Either way, at some stage, you would have looked at the prospect of investment property or upgrading your home.
By 2000 the conditions were ripe to do so:

The 1999 Labour led minority government hiked the tax rates. If you were on or over $60,000 a year you were paying OVER 55% tax. You were paying $39% personal tax, then¬† sales tax (GST), petrol tax and all the other bullshit taxes to pay for¬† NZ”s largesse on interest free student loans, WFF etc etc etc. There was a lot of incentive to minimise your tax affairs.
If you tax the “rich pricks”, your tax base shrinks exponentially.
No amount of moralising can change this. Everybody was minimising their tax if they were in a position to do so.
If you had a choice to pay either almost 60% tax or 35% tax, you would. You would, in order to keep your business afloat and to buy the costly weekly groceries. To save for your retirement.

In 1999 a measily $60,000 was enough to attract the top rate of tax. Those savvy and nearer-retirement than younger wannabe-investors put property into trusts to evade the punitive top tax rate. Over 8 years the income put through trusts grew by 70 billion, that’s 70 BILLION of potentially taxable income:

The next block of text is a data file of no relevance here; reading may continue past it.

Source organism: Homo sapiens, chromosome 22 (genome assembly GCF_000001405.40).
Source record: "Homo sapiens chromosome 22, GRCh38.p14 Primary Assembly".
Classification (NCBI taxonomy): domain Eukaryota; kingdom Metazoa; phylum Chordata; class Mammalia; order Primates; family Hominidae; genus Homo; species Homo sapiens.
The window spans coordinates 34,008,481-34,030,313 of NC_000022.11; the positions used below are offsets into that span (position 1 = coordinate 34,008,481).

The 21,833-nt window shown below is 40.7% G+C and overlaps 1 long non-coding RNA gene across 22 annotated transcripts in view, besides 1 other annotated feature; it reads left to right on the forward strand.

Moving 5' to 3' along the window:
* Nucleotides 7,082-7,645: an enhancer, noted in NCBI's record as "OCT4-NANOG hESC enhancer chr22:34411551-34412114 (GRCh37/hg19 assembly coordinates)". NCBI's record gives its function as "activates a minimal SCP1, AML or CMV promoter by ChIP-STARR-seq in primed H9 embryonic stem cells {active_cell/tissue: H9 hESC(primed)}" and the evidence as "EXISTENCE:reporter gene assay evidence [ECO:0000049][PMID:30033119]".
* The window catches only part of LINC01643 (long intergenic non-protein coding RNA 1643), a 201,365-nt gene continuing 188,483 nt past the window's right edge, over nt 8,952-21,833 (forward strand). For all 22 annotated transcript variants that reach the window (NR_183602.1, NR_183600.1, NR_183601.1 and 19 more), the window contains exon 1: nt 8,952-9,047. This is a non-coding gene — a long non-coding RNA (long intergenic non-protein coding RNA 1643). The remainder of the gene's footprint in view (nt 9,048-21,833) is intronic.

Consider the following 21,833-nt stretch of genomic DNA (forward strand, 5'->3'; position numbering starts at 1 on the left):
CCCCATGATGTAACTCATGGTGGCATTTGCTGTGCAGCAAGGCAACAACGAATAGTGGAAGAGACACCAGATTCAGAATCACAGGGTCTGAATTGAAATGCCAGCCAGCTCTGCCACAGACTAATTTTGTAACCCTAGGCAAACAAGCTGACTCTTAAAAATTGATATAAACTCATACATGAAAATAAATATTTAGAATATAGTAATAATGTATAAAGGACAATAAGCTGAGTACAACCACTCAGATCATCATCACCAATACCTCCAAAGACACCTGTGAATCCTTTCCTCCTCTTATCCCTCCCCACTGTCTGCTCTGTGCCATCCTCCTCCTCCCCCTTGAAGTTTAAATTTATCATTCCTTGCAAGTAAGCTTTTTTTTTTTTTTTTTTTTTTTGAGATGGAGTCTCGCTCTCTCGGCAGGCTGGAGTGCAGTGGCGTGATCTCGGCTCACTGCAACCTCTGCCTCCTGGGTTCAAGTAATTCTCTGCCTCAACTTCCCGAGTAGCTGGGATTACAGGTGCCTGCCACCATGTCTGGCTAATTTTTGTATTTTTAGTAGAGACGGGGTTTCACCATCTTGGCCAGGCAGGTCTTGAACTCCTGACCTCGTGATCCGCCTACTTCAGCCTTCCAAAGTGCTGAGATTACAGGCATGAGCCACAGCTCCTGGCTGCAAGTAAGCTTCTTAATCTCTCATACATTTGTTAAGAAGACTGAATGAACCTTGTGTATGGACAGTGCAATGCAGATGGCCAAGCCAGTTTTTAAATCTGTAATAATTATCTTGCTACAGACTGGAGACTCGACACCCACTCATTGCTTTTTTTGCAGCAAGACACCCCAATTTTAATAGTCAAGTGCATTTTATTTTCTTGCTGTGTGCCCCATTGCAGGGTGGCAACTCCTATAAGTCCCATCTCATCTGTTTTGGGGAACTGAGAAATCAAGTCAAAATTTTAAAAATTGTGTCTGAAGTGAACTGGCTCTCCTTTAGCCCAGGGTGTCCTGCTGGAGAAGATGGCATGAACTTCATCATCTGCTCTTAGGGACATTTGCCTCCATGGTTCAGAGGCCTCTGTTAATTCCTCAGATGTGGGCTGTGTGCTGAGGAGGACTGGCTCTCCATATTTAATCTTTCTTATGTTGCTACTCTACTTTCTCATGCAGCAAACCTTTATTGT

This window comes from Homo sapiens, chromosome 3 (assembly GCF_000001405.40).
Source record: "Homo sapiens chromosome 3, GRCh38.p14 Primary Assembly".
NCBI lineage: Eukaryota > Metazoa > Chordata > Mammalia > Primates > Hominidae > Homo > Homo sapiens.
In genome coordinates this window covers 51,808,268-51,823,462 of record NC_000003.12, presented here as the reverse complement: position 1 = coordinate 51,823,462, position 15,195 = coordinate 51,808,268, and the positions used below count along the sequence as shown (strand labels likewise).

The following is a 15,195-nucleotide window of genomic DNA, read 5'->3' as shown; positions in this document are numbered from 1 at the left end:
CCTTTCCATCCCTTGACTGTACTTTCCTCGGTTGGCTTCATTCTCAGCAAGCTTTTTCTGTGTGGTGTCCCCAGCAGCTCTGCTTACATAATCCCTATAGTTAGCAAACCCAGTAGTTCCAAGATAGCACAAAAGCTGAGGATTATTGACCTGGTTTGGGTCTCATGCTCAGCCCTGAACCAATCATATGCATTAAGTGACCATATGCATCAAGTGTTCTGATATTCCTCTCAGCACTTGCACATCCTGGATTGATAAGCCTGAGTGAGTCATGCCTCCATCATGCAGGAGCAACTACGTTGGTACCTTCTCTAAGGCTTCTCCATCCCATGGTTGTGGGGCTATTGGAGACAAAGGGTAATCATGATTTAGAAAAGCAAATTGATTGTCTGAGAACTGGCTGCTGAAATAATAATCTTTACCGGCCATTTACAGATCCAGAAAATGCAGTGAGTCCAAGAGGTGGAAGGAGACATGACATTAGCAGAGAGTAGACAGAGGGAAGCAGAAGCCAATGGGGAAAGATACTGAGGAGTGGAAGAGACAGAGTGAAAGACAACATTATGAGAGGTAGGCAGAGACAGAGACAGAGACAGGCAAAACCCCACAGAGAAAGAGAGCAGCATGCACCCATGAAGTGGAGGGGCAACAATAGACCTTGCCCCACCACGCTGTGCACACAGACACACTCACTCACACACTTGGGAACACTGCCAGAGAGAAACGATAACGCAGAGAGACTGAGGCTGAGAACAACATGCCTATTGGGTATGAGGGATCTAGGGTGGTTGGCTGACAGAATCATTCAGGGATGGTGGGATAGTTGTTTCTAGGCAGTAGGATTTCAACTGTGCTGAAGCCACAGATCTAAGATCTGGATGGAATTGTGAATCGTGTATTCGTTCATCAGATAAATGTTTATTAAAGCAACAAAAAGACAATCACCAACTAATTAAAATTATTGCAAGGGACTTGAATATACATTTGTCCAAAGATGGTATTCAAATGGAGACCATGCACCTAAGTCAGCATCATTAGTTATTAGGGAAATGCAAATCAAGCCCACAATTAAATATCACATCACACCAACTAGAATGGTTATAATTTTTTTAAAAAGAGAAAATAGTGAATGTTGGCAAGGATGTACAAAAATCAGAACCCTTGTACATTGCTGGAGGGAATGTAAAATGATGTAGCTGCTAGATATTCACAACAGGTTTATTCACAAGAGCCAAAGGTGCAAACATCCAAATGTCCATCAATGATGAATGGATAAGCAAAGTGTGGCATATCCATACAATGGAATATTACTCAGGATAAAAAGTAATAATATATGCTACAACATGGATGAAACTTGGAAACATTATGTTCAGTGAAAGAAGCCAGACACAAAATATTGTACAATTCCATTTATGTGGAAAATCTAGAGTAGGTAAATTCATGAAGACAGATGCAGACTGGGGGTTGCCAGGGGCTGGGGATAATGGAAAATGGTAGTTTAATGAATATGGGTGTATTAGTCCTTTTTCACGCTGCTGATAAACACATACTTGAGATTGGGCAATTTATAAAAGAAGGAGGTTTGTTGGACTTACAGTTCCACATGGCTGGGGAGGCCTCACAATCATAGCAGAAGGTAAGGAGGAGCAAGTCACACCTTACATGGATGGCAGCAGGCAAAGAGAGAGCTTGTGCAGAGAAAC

If the tax structure is flat, people are less likely to bugger around and form tax avoiding vehicles that consume time and money. . The govt might have been able to access the untouchable component of the 70 billion in trusts had the incentive for Joe Public to minimise his tax not been so high.

Also in 1999, easy money flooded into the country when the major banks were able to settle with the Reserve Bank of New Zealand overnight.
Suddenly,¬† you could borrow easily. However, your money didn’t really cover all your expenses- the cost of living was accelerating. In two years a basket of goods to feed your family went from $130 to $220.
With the combination of easy money; the strict district plan rules for new development and the competition of two boomer generations for nice affordable housing, house prices shot through the roof.

The Y2K investors that Labour wants to punish by introducing a comprehensive CGT: